Memorial Day Word Origins

Memorial Day was originally set aside to honor the Civil War dead from the North by decorating their graves with flowers and it at first was called "Decoration Day." In 1866, the first commemorations were held in Waterloo, New York, and in Columbus, Mississippi. The American flag was flown at half-staff and a veterans" parade marched to the village cemetery, where patriotic speeches were given. The first national Decoration Day was held on May 30, 1868 by Union Army veterans known as the Grand Army of the Republic. The May 30 date was close to the date of the final surrender of the Confederate Army (May 26, 1865). The Southern states started remembering their soldiers on a Confederate Memorial Day on various dates. After World War I, the American Legion took over the observance, renaming it Memorial Day, setting it for the last Monday in May, and dedicating in the honor of all those who died in U.S. wars. Some southern states continue to observe a separate day to honor the Confederate dead.

Memorial Day is observed with the laying of a wreath at the Tomb of the Unknowns in Arlington National Cemetery in Arlington, Virginia, and by religious services, parades, and speeches nationwide. Flags, insignia, and flowers are placed on the graves of veterans in local cemeteries.

The word decoration comes from Latin decorationem, from decorare, "to adorn or beautify." The practice of decorating graves with flowers and wreathes began during the Civil War, so it became a natural part of the observance. In Columbus, Mississippi, where both Union and Confederate soldiers were honored in 1866, the strewing of flowers on the graves became a symbol of friendship and understanding between the North and the South.

A flag as a piece of cloth used as a standard, signal, or symbol in English dates to the late 15th century. The word may be an onomatopoeic representation for such a cloth flapping in the wind, but the origin remains obscured. As far as the American flag goes, there are many theories about its origin, with the story of Betsy Ross being the most famous. On Memorial Day, the flag is flown at half-mast, a symbol of mourning, from sunrise until noon, and at full staff from noon until sunset.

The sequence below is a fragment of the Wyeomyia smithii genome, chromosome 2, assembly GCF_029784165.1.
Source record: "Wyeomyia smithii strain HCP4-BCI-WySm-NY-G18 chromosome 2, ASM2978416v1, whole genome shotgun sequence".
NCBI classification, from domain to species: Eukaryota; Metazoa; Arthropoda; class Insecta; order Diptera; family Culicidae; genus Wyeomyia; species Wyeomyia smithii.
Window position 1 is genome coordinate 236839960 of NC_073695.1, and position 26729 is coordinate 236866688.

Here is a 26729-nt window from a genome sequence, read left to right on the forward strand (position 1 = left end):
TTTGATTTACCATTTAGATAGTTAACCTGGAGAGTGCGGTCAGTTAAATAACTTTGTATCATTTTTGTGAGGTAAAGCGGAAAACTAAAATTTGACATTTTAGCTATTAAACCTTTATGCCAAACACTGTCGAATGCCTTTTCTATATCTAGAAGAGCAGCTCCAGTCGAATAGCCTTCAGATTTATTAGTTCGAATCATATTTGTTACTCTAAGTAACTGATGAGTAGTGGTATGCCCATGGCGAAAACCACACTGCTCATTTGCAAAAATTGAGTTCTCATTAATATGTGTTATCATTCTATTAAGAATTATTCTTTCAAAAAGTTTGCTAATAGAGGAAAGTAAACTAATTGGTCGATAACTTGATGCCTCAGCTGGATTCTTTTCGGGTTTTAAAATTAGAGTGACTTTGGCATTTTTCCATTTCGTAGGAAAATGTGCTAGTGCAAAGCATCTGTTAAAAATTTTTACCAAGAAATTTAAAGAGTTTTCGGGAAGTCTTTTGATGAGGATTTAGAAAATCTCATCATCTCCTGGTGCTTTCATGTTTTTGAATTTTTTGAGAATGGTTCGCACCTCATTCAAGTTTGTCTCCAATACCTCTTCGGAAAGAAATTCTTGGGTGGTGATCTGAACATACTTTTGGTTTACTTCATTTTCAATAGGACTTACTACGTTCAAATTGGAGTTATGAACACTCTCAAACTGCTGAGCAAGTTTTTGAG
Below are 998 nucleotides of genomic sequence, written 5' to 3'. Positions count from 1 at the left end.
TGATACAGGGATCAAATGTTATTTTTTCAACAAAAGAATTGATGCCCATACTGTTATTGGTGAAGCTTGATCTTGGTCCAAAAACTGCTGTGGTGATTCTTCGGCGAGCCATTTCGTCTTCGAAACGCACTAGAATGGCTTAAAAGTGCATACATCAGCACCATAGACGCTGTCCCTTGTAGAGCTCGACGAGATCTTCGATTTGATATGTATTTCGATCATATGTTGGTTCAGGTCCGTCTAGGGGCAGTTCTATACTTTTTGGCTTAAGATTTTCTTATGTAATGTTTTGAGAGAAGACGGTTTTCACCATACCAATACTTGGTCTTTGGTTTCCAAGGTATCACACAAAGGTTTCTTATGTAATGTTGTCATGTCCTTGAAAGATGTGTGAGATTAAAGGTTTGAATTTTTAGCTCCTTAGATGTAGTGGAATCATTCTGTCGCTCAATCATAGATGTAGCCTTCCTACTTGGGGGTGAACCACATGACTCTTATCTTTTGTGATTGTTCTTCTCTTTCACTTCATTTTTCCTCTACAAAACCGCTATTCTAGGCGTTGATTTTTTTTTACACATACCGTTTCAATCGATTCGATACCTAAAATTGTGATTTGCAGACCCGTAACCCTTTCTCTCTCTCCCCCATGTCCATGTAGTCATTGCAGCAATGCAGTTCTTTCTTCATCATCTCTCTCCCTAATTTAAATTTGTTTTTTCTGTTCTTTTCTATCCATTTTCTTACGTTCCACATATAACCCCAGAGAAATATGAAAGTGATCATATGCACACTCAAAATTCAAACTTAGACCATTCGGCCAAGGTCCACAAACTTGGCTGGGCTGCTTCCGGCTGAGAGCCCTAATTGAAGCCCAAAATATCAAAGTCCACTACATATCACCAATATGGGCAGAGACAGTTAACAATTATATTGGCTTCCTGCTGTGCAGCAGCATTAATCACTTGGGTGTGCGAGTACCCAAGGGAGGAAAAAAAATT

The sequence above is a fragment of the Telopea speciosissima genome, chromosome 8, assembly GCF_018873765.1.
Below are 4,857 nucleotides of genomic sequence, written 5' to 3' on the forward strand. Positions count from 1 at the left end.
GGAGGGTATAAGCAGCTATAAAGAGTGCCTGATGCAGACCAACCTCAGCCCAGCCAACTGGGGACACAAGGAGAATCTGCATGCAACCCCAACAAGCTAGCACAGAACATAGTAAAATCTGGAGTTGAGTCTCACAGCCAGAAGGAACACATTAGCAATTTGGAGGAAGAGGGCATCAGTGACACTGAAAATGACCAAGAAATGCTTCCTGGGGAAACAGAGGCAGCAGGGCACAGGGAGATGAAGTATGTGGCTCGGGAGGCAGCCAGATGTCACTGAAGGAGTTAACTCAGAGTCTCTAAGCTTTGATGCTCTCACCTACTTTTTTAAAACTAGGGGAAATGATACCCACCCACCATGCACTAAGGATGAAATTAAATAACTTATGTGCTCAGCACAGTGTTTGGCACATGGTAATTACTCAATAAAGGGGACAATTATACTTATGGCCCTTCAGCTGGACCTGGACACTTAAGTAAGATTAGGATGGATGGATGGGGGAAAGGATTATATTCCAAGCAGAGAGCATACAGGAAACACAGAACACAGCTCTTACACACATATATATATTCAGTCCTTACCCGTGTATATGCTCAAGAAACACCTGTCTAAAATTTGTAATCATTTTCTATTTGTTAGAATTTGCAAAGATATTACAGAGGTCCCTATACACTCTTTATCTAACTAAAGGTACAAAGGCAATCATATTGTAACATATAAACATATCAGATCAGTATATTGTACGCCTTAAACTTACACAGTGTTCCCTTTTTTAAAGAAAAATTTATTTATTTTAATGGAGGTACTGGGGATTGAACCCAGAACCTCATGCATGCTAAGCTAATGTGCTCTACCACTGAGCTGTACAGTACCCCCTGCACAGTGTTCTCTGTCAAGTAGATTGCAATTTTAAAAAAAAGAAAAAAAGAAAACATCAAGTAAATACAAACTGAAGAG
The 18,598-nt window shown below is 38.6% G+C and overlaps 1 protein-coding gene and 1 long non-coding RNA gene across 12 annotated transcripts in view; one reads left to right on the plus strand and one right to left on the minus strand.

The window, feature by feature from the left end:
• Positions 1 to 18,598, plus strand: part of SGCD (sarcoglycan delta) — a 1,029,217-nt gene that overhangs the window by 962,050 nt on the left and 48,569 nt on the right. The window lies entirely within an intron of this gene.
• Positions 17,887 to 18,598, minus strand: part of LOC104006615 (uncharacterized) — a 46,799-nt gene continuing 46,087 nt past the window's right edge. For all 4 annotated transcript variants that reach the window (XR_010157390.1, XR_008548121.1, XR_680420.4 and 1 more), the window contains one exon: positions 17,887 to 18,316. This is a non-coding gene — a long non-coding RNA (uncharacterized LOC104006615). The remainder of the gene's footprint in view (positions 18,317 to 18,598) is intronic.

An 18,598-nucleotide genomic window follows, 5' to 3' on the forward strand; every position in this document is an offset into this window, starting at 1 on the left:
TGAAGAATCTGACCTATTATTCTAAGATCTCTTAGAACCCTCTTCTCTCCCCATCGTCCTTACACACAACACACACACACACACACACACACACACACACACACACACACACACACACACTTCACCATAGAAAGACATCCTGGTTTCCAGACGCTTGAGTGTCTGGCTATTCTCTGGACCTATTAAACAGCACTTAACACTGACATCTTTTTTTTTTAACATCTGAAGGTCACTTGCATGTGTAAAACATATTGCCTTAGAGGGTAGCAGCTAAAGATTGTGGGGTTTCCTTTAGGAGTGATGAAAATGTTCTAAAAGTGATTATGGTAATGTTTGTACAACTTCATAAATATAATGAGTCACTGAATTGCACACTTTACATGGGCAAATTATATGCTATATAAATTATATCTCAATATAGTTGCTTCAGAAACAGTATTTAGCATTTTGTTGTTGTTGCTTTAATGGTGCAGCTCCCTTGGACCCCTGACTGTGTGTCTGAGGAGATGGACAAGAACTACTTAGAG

The word grave as a place of burial dates to c 1000, though the verb form (now obsolete) meaning "to dig," may have come first and is of Germanic origin.

We know a patriot to be one who loves his or her country and is keenly interested in promoting the welfare of the country. It was not used in this sense until 1605, with its original use being " a fellow countryman or compatriot" (now obsolete). The word came into English from French and earlier from Latin patriota, "fellow countryman" and Greek patris meaning "one's fatherland."

Red paper poppies are used to symbolize war dead because real poppies bloomed everywhere in the battle graveyards of France. The Veterans of Foreign Wars had their first paper "poppy sale" in 1922 to raise money for disabled and destitute veterans. At one time, many people referred to Memorial Day as "Poppy Day." The poppy was first recorded in English around 700, from Latin papaver, which may be related to Latin papula, "papule," as the flower contains rounded capsules which contain many small round seeds. This herbal plant or flower of the genus Papaver grows in temperate and subtropical regions.

War, first coming into Old English (c 1154) as werre or warre, from Anglo-Norman French, is ultimately of Germanic origin.

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